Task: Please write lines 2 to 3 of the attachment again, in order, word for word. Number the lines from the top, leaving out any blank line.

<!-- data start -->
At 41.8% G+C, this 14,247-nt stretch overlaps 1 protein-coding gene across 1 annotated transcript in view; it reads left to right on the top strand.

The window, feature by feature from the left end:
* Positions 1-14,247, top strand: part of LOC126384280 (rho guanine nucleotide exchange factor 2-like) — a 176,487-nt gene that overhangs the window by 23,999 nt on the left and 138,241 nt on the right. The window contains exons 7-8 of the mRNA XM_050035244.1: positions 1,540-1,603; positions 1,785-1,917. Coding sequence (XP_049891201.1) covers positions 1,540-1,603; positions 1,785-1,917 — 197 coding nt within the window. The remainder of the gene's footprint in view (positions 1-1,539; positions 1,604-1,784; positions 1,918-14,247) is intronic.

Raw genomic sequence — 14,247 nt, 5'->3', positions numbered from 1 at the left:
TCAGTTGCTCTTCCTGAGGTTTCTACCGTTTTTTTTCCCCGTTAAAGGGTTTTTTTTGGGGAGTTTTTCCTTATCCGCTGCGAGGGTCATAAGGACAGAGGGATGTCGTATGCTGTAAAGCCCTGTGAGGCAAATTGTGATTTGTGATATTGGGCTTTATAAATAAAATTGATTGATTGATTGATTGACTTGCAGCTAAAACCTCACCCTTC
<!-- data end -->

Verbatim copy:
The window, feature by feature from the left end:
* Positions 1-14,247, top strand: part of LOC126384280 (rho guanine nucleotide exchange factor 2-like) — a 176,487-nt gene that overhangs the window by 23,999 nt on the left and 138,241 nt on the right. The window contains exons 7-8 of the mRNA XM_050035244.1: positions 1,540-1,603; positions 1,785-1,917. Coding sequence (XP_049891201.1) covers positions 1,540-1,603; positions 1,785-1,917 — 197 coding nt within the window. The remainder of the gene's footprint in view (positions 1-1,539; positions 1,604-1,784; positions 1,918-14,247) is intronic.